Elections Canada must clarify the specific circumstances under which climate change communication would be considered election advertising once the federal election campaign gets under way next month, Climate Action Network-Canada writes, in an open letter to Chief Electoral Officer Stéphane Perrault released Thursday.
“As you will be aware, reports in the news media have indicated that your office believes any paid communication related to climate science or the climate emergency may be deemed partisan advertising and/or election advertising under the Canada Elections Act,” says Executive Director Catherine Abreu. “We propose that you clarify that not all paid communications (advertising) about climate change would be considered by your office to constitute ‘election advertising’ pursuant to s. 2(1) of the Act, and that for such advertising to be considered to be ‘election advertising’, it would have to be tied to efforts to ‘promote or oppose’ a particular political party or candidate.”
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Abreu points to the section of the Act that defines election advertising as “the transmission to the public by any means during an election period of an advertising message that promotes or opposes a registered party or the election of a candidate, including by taking a position on an issue with which a registered party or candidate is associated.” She argues Elections Canada’s current interpretation of that provision “is overly broad, and inappropriately silences the freedom of speech of Canadians.”
The crux of Elections Canada’s concern is that climate communication would automatically touch an issue with which the People’s Party of Canada is “associated”, after party leader Maxime Bernier denied that climate change is caused by human activity. “While we generally respect the principle of issue advertising during the election period being subject to the Canada Elections Act,” CAN-Rac responds, “we believe the focus of the definition of ‘election advertising’ is clearly the transmission of an advertising message that ‘promotes or opposes a registered party’,” as stated in s. 2(1). “Thus the phrase ‘taking a position on an issue with which a registered party or candidate is associated’ is not a stand-alone requirement, but a clarification or refinement of that general requirement.”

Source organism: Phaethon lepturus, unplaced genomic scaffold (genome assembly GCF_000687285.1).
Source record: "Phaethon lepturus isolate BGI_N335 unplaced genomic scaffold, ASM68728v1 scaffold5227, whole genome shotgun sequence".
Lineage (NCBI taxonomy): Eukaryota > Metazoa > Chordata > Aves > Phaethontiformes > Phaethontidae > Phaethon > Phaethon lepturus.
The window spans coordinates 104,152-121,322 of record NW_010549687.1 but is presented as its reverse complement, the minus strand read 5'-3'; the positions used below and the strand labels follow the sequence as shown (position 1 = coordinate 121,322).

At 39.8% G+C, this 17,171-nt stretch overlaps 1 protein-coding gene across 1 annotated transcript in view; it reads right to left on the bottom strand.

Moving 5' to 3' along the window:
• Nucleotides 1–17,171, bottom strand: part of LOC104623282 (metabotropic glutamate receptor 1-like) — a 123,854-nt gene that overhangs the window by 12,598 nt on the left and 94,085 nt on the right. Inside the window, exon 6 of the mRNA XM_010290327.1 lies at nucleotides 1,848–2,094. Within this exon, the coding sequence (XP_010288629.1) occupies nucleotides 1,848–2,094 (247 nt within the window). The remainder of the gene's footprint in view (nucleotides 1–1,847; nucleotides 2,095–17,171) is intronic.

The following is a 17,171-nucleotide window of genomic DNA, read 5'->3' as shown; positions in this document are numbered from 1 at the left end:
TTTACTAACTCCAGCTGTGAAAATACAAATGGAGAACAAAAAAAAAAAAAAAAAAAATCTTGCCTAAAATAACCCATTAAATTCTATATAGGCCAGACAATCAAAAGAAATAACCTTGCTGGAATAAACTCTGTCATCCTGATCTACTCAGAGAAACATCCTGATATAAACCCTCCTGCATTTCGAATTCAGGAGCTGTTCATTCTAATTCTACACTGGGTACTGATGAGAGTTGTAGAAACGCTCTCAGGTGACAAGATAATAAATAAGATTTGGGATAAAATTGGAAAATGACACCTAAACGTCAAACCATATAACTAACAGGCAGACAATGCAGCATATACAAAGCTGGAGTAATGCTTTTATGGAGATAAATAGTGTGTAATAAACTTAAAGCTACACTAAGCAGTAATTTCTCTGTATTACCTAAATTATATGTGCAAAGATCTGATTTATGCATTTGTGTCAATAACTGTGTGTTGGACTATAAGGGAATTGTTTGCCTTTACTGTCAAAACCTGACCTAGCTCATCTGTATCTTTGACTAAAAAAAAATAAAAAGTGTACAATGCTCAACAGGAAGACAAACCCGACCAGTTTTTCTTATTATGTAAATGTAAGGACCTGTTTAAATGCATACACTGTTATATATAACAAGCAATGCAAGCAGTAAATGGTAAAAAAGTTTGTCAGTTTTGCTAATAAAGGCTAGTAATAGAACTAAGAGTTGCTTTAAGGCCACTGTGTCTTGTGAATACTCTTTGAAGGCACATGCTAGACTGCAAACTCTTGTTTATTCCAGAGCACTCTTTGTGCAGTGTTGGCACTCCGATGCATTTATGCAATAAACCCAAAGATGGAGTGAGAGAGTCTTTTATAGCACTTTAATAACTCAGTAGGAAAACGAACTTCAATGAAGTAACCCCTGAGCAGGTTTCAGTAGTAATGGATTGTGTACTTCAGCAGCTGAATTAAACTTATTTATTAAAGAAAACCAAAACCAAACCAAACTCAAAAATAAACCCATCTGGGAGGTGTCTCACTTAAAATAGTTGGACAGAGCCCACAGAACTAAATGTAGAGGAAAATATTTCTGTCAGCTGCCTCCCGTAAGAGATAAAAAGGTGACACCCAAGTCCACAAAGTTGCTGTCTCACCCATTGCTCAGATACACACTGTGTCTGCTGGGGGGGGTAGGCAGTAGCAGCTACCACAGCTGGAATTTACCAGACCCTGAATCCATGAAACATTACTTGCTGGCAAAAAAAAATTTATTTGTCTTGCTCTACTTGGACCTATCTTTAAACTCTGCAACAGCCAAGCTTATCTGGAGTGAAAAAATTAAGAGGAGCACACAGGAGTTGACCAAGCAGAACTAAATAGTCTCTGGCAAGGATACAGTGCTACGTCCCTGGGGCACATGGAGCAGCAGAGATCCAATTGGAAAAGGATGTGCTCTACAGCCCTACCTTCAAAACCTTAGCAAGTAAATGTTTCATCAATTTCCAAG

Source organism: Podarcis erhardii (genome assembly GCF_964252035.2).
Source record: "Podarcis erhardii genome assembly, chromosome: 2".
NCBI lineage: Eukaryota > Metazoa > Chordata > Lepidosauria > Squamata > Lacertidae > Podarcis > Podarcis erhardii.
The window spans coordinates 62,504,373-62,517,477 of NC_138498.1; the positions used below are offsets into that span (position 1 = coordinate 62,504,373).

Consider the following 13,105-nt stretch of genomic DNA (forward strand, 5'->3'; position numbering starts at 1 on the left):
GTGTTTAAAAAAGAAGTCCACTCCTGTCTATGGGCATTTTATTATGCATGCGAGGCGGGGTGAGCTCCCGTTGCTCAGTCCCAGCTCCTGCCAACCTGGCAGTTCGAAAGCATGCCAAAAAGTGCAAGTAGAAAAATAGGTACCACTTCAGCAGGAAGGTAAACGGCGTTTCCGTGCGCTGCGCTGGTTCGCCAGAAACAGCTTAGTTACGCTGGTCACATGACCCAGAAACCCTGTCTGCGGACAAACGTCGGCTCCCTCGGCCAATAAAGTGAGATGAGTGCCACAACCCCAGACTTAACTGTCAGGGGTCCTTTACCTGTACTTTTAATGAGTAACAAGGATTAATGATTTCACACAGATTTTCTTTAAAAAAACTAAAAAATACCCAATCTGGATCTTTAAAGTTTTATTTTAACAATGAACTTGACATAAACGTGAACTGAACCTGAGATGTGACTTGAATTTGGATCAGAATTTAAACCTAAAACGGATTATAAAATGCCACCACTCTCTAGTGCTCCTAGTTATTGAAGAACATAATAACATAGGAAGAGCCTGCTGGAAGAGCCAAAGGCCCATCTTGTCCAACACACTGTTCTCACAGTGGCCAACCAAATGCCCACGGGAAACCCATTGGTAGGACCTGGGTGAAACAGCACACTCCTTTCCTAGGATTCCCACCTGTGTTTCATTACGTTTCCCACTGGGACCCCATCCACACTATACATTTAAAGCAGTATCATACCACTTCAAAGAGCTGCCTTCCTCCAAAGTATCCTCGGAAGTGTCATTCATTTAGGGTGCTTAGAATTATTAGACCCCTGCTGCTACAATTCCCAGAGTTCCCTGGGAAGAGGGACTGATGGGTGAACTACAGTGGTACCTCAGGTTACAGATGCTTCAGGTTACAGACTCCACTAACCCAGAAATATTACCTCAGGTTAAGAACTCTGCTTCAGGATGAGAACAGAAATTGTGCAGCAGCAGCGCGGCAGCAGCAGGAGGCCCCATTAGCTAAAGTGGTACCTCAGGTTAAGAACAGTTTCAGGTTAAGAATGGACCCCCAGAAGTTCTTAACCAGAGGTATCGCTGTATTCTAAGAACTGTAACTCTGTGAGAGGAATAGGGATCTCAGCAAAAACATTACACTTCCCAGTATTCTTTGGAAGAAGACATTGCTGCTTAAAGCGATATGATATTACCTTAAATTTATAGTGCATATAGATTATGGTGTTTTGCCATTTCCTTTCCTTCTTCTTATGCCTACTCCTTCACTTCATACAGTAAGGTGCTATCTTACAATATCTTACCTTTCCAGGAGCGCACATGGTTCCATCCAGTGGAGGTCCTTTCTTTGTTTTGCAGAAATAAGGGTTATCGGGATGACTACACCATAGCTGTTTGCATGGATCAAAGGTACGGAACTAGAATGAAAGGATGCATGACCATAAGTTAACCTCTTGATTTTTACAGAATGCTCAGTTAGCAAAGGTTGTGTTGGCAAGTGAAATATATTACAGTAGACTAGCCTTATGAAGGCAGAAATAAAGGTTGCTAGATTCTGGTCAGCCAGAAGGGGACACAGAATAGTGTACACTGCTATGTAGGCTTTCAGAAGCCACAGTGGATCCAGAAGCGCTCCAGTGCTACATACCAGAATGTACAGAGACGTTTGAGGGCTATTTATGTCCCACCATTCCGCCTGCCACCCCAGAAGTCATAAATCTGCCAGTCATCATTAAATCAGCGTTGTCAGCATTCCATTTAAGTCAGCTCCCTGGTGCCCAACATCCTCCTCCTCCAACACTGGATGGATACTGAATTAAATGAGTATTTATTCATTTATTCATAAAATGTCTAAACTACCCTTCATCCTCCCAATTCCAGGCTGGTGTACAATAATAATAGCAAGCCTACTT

That would mean a climate-related campaign that targeted a party or candidate would and should still be considered election advertising. “However, it would be an absurdity, and in our opinion a monumental suppression of Canadians’ free expression, if Mr. Bernier, by expressing his own opinion, were to render any and all paid communications related to climate change election advertising. This result cannot be what Parliament intended in passing the Act, and the ‘golden rule’ of statutory interpretation would demand that any interpretation that would lead to that result must be rejected.”
Ironically, the news that an independent officer of Parliament might end up suppressing communication on humanity’s biggest crisis landed just as federal Science Minister Kirsty Duncan was touting her government’s four-year drive to reverse the Harper government’s attacks on science—including scientists’ freedom to talk about their research.
“When we came in, on Day 1 we brought back the long-form census because you need evidence to make good decisions. We unmuzzled our scientists,” she told National Observer. “I want to make sure that our scientists are protected, so we never go back to where our scientists can’t speak.”
While climate hawks sweat the details on Elections Canada’s intentions, the confusion around the agency’s recent statements hasn’t slowed down the fossil industry or a small legion of fossil-friendly Facebook advertisers in their efforts to influence the outcome of the October 21 vote.